This preview shows pages 1–2. Sign up to view the full content.
This preview has intentionally blurred sections. Sign up to view the full version.View Full Document
Unformatted text preview: ->ARCHIVE 19<- "The Good War"; A Diverse Nation in World War 11 Archive Overview DURING the 1930S, as ominous events were taking place in Europe and Asia, the American government pursued policies designed to keep the nation neutral. With the outbreak of war in 1939, however, the country began its long course toward in- volvement in yet another world conflict. When the Japanese at- tacked Pearl Harbor on December 7, 1941, a date that Franklin Roosevelt announced "will live in infamy," the nation went to war. "No matter how long it may take for us to overcome this premeditated invasion," Roosevelt said in his war message, "the American people in their righteous might will win through to absolute victory." World War II became known as "the good war," a characteri- zation that echoes strongly in our collective memory more than sixty years later. You may well have seen a film with this out- look recently, or you may have a relative who has given this sort ofpicture of the war. This archive allows you to explore the war and its characterization as "the good war." First, examine the sources to discover the various ways in which diverse Americans reacted to, and participated in, the war at home and abroad. How were they mobilized to support the war, and in what ways did they participate in the national effort? How did race, gender, and class shape the war experience ofdifferent Americans, what they did in the war, and how they felt about it? What were the shared experiences, and what were the distinctive ones? Your second task addresses the larger question: What was "good" about the war, and for whom was it "good"? To what extent did different Americans share equally in the burdens and benefits ofWorld WarII? Placing the Sources in Context DURING the 1930S, events both in Asia and in Europe seemed to point toward the pOSSibility of another world war. In the Far East, Japan, a powerful and ambitious nation in need ofraw ma- terials, began a decade of expansion and conquest on the Asian mainland. Manchuria was taken over by Japan in 1931, and six years later Japan began a full-scale invasion of China. Japanese aggression troubled the American leadership because the United States had long seen itself as China's best friend and be- cause Japanese expansion might threaten the Philippines, which had become an American possession during the Span- ish-American War (see Archive 14). In Europe, the rise of fascism upset the political arrange- ments established at the end of world War I and potentially threatened the survival of democracy there. The Italian dictator Benito Mussolini successfully defied the League of Nations with his conquest of Ethiopia in 1935, while, under the leader- ship ofAdolf Hitler, Germany began to rearm in violation ofthe Treaty of Versailles. In 1938, Germany annexed Austria and oc- cupied part of Czechoslovakia. When Hitler invaded Poland in 1939, Europe's two leading democracies, Britain and France, de- clared war on Germany. In the first years of the war, the Allied clared war on Germany....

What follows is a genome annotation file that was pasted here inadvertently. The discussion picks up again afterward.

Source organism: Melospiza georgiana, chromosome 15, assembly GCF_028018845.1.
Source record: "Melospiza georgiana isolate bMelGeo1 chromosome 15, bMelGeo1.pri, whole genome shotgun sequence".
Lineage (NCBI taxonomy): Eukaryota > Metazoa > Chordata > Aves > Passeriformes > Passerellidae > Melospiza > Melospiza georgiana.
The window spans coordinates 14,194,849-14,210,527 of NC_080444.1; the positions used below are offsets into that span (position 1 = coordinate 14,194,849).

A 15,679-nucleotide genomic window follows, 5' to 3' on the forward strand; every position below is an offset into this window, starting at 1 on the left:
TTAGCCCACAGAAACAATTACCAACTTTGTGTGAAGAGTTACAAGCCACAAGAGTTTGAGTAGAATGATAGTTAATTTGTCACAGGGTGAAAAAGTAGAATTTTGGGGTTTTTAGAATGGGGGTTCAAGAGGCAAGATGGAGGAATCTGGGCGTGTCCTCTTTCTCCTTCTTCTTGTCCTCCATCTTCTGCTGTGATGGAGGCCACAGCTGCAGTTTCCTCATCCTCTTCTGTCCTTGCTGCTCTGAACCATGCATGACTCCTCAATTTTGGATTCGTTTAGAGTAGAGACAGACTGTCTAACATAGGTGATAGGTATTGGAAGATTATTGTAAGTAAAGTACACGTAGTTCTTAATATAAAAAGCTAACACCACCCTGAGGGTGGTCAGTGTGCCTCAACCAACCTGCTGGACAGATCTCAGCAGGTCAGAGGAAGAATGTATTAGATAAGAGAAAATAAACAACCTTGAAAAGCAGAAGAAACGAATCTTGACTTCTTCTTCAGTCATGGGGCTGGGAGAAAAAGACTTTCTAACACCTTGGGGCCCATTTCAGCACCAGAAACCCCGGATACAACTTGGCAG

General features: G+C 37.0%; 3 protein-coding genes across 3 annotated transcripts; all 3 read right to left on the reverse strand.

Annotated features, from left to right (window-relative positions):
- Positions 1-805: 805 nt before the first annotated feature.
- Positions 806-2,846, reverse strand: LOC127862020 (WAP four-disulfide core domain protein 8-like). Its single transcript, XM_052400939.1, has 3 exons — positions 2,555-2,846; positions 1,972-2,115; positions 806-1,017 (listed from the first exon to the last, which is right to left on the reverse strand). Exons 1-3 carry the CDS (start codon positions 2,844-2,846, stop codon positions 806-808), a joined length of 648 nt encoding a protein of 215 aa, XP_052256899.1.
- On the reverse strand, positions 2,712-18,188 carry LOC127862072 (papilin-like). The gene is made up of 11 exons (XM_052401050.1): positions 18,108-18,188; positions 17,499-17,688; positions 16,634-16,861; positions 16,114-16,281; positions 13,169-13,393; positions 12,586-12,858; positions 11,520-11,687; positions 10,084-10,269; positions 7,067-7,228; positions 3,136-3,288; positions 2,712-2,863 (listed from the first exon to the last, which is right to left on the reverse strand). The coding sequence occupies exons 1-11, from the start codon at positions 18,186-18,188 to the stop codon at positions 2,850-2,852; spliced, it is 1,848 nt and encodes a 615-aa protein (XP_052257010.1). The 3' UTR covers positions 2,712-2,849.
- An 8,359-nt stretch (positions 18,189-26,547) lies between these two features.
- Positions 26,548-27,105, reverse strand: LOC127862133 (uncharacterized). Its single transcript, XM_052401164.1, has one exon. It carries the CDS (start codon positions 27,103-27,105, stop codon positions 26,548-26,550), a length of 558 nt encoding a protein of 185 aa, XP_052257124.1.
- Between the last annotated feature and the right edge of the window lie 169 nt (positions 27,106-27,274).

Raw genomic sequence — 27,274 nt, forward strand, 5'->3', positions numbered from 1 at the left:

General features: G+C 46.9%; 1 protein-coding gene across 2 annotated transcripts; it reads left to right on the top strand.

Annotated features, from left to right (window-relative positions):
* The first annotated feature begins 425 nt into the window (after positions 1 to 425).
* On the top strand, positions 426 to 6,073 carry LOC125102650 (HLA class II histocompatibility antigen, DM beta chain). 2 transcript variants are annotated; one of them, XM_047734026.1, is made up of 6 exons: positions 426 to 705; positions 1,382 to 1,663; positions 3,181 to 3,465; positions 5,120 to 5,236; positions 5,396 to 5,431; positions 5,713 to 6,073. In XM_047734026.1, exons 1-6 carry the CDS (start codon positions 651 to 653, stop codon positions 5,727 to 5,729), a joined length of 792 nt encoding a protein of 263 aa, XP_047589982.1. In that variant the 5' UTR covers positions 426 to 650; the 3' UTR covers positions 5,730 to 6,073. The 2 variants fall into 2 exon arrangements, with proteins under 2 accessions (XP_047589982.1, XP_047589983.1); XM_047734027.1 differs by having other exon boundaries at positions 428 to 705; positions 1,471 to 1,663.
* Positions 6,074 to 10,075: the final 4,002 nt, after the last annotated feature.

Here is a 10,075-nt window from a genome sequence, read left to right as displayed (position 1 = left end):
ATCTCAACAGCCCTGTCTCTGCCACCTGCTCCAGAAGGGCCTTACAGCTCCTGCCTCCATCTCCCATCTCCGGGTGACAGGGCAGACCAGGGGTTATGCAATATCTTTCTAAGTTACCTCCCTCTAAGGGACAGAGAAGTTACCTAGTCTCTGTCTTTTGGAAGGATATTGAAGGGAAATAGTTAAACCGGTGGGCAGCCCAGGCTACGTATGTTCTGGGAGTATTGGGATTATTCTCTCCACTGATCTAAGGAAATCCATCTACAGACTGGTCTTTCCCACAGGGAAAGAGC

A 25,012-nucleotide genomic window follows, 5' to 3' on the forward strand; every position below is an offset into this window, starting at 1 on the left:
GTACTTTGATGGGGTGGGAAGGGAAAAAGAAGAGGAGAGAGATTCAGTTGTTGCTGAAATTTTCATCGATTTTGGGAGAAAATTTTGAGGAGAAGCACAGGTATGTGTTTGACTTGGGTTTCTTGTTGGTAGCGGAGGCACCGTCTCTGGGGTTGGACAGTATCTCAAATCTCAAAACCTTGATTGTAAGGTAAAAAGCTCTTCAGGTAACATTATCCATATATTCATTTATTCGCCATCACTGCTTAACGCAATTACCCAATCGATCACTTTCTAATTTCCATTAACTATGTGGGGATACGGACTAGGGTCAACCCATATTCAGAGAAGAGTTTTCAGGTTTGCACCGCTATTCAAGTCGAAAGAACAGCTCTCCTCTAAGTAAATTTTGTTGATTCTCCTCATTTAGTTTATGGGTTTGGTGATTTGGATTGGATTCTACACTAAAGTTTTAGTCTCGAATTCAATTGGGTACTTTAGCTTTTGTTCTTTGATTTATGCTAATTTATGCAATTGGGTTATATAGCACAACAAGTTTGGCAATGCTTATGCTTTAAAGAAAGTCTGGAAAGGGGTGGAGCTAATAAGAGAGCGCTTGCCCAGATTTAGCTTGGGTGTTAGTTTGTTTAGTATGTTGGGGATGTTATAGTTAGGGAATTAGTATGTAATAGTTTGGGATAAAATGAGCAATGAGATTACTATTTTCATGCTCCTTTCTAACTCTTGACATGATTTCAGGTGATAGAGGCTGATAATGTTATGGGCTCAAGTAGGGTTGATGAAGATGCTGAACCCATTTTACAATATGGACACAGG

View Full Document
- Fall '10